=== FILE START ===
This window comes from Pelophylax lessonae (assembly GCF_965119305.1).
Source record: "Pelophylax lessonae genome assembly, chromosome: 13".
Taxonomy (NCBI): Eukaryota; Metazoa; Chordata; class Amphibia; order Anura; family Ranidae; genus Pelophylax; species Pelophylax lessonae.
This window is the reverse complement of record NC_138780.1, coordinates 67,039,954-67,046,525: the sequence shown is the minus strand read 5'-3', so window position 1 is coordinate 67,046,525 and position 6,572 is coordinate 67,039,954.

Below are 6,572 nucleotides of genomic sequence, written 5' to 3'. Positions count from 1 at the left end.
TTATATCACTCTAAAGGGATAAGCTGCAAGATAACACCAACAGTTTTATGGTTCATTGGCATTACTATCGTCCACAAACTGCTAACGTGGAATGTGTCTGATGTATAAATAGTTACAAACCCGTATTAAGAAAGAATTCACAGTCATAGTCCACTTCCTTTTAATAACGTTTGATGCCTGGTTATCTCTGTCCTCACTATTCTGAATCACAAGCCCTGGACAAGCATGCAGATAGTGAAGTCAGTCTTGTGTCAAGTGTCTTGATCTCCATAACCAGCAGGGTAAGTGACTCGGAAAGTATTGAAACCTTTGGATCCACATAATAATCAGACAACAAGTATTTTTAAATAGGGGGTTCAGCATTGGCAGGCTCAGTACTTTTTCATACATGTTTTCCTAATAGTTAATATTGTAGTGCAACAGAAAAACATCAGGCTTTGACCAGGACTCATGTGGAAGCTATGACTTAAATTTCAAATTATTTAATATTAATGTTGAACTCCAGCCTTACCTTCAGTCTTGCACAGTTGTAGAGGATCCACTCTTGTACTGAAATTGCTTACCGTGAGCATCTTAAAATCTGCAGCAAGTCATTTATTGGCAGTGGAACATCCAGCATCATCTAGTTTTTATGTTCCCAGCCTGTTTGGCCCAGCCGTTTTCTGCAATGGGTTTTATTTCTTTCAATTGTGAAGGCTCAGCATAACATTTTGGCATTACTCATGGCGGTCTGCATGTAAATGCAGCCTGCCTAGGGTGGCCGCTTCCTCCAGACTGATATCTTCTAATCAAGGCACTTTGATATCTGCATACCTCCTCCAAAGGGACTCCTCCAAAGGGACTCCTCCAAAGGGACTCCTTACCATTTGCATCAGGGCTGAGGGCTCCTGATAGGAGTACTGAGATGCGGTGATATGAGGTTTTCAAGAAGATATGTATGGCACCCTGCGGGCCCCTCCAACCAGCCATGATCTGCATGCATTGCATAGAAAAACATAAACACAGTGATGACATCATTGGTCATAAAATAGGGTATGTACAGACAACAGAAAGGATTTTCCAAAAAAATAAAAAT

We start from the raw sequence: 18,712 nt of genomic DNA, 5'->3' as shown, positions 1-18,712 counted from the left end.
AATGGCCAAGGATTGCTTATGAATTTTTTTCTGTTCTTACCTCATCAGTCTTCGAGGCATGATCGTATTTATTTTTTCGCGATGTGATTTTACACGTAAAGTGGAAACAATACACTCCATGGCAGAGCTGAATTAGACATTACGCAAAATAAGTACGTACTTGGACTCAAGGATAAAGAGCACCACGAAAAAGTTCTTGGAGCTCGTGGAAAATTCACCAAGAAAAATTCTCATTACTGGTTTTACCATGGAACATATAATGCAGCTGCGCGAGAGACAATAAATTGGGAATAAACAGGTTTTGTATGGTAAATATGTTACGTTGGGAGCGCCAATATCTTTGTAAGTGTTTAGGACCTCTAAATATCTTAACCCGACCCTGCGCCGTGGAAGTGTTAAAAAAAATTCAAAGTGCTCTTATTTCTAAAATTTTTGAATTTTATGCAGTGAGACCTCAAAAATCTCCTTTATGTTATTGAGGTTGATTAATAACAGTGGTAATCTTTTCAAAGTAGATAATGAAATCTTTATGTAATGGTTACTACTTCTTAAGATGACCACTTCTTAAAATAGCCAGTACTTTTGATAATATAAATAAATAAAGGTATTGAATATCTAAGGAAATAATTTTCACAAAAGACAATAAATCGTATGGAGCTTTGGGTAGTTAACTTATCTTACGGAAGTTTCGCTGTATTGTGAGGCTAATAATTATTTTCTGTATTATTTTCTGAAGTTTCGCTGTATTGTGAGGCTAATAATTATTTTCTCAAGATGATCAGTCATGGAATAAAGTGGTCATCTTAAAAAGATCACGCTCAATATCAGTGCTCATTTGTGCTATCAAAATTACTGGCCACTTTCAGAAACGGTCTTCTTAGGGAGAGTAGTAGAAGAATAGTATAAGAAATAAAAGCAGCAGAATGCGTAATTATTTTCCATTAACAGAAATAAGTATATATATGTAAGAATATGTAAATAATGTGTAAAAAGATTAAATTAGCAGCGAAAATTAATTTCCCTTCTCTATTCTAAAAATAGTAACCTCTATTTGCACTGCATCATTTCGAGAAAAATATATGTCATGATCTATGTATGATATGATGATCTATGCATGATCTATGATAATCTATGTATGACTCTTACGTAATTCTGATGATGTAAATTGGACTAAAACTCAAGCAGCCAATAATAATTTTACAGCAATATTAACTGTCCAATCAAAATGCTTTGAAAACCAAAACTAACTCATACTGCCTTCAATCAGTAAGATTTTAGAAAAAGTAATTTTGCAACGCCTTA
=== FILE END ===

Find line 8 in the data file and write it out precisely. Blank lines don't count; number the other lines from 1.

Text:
AATGGCCAAGGATTGCTTATGAATTTTTTTCTGTTCTTACCTCATCAGTCTTCGAGGCATGATCGTATTTATTTTTTCGCGATGTGATTTTACACGTAAAGTGGAAACAATACACTCCATGGCAGAGCTGAATTAGACATTACGCAAAATAAGTACGTACTTGGACTCAAGGATAAAGAGCACCACGAAAAAGTTCTTGGAGCTCGTGGAAAATTCACCAAGAAAAATTCTCATTACTGGTTTTACCATGGAACATATAATGCAGCTGCGCGAGAGACAATAAATTGGGAATAAACAGGTTTTGTATGGTAAATATGTTACGTTGGGAGCGCCAATATCTTTGTAAGTGTTTAGGACCTCTAAATATCTTAACCCGACCCTGCGCCGTGGAAGTGTTAAAAAAAATTCAAAGTGCTCTTATTTCTAAAATTTTTGAATTTTATGCAGTGAGACCTCAAAAATCTCCTTTATGTTATTGAGGTTGATTAATAACAGTGGTAATCTTTTCAAAGTAGATAATGAAATCTTTATGTAATGGTTACTACTTCTTAAGATGACCACTTCTTAAAATAGCCAGTACTTTTGATAATATAAATAAATAAAGGTATTGAATATCTAAGGAAATAATTTTCACAAAAGACAATAAATCGTATGGAGCTTTGGGTAGTTAACTTATCTTACGGAAGTTTCGCTGTATTGTGAGGCTAATAATTATTTTCTGTATTATTTTCTGAAGTTTCGCTGTATTGTGAGGCTAATAATTATTTTCTCAAGATGATCAGTCATGGAATAAAGTGGTCATCTTAAAAAGATCACGCTCAATATCAGTGCTCATTTGTGCTATCAAAATTACTGGCCACTTTCAGAAACGGTCTTCTTAGGGAGAGTAGTAGAAGAATAGTATAAGAAATAAAAGCAGCAGAATGCGTAATTATTTTCCATTAACAGAAATAAGTATATATATGTAAGAATATGTAAATAATGTGTAAAAAGATTAAATTAGCAGCGAAAATTAATTTCCCTTCTCTATTCTAAAAATAGTAACCTCTATTTGCACTGCATCATTTCGAGAAAAATATATGTCATGATCTATGTATGATATGATGATCTATGCATGATCTATGATAATCTATGTATGACTCTTACGTAATTCTGATGATGTAAATTGGACTAAAACTCAAGCAGCCAATAATAATTTTACAGCAATATTAACTGTCCAATCAAAATGCTTTGAAAACCAAAACTAACTCATACTGCCTTCAATCAGTAAGATTTTAGAAAAAGTAATTTTGCAACGCCTTA